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How Do You Keep Up?

By Kyle Vermeulen

One of the things we’ve been discussing at SitePoint lately is the best way to keep up with the insane number of dev-related things coming out each day. Between new frameworks, languages, techniques, updates, news and trends, it’s getting increasingly hard to separate the signal from the noise.

It can be overwhelming.

So how do you keep up with all things dev?

I asked twitter. Here are some of the replies:

Even @sitepointdotcom (who?) weighed in:

And my personal favorite, from Myles…

At SitePoint we rely heavily on chat application Slack. Aside from having — you know — work conversations, we have a bunch of channels we use to chat about all manner of other stuff (realtalk: there’s one dedicated to discovering whether anyone feels like fried chicken). One of the ones we use the most is called #random, and we use it to share interesting links, ideas, The Rock’s diet, the occasional debate about Jay-Z’s new streaming service, and if the Googles should buy the Twitters.

But the problem is, Slack is an fast-moving medium. Just like Twitter, if you’re away for a few days, or busy, the conversation moves on. It’s also not great for discussing code, and it’s generally pretty noisy.

We’ve been thinking about this. Between daily newsletter Versioning, the forums, and Learnable, our aim is to to help you stay ahead of the game. We think there’s more we can do. More on that soon.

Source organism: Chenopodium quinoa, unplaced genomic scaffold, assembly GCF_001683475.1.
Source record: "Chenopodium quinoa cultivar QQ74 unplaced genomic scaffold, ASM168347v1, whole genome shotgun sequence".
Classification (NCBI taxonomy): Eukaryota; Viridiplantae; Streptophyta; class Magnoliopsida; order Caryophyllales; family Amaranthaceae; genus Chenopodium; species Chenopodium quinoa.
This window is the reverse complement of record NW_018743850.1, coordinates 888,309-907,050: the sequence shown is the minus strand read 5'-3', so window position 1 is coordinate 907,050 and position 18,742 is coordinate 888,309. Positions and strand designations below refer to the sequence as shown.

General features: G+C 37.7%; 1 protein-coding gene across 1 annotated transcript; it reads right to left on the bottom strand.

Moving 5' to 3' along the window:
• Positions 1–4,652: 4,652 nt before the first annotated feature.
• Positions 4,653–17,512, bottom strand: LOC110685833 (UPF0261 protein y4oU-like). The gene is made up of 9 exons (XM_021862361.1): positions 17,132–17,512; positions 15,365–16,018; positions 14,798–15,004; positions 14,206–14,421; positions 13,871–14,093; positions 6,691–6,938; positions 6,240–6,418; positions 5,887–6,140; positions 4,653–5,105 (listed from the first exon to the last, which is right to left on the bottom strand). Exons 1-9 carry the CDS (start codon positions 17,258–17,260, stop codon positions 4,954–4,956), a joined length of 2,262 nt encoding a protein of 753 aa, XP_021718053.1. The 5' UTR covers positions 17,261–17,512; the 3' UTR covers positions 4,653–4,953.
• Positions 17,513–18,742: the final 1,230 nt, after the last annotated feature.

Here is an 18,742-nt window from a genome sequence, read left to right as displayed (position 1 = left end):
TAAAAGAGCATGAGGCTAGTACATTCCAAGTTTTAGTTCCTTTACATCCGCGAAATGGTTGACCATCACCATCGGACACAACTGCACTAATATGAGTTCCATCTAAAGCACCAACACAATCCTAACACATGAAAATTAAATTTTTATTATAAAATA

In the meantime, I’d be keen to hear how you keep up?

I’d love to hear your thoughts in the comments.

More:

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Comments
chrisofarabia

Versioning and Twitter for the most part, oh and you lot here...

mawburn

Reddit and Hacker News, mostly. I check both several times a day and between the 2 there isn't much left for anything else. As soon as something new or big happens, you're going to probably hear about it on one of those 2 before other sites start picking it up from the source.

Hacker News:
https://news.ycombinator.com/news

Main reddit subs:
http://reddit.com/r/programming
http://reddit.com/r/javascript
http://reddit.com/r/webdev
http://reddit.com/r/web_design

I follow a lot of others too, but most of the dev related content will be found there. Reddit is pretty nice, because you can get the top from the last X period of time.

http://www.reddit.com/r/programming/top/?sort=top&t=week

I'm not afraid to admit that I don't understand the appeal or usefulness of Twitter. It seems like you would have to wade through a ton of junk for any useful content.

chrisofarabia

It's really down to who you choose to follow. If their feed goes stale, then just drop them. Mine is a curious mix of web-related accounts and ones dedicated to life in the English Lake District. The latter constantly feeds me with images of the place I feel most at home in.

mawburn

It's really down to who you choose to follow. If their feed goes stale, then just drop them.